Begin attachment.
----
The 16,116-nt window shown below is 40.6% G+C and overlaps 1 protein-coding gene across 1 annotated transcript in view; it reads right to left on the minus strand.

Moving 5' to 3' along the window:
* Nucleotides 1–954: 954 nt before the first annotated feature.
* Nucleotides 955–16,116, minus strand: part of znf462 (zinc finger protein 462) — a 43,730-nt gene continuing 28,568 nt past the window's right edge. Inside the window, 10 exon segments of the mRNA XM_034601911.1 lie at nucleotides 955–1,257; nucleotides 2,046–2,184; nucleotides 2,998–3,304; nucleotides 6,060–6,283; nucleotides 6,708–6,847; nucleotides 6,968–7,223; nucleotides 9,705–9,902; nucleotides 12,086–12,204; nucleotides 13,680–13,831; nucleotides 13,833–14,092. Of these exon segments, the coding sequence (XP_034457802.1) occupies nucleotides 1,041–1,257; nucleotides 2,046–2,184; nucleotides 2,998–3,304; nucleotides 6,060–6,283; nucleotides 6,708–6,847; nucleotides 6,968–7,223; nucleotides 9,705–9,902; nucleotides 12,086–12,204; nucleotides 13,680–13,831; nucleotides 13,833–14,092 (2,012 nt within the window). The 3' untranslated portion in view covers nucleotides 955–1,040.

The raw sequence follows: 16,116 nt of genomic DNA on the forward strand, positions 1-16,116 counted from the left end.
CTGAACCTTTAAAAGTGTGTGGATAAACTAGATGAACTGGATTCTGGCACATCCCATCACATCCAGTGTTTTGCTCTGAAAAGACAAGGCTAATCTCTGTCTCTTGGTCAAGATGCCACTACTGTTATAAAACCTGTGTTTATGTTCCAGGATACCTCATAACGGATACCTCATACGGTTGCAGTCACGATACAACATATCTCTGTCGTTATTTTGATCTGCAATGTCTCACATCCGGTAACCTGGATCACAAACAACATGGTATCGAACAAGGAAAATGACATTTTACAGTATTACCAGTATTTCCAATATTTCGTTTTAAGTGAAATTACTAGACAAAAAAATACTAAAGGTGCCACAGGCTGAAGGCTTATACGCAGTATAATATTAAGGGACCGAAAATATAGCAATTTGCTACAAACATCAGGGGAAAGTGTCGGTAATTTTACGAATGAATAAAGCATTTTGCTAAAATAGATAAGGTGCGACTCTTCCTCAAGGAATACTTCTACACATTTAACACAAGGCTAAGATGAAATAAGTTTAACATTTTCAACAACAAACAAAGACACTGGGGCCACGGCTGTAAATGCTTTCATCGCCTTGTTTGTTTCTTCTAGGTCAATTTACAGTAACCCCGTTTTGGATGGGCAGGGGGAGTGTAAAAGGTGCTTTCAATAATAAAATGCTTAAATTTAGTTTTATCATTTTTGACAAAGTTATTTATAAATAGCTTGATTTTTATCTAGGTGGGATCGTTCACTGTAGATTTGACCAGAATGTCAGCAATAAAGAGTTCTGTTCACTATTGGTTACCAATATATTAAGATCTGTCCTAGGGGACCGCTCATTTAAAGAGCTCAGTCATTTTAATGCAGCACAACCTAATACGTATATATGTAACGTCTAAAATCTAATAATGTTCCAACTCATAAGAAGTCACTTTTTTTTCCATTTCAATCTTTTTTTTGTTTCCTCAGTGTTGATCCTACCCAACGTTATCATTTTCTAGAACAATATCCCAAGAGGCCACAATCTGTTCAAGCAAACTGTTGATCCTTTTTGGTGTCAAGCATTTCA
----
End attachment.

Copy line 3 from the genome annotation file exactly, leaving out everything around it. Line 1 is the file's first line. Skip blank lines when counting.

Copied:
* Nucleotides 1–954: 954 nt before the first annotated feature.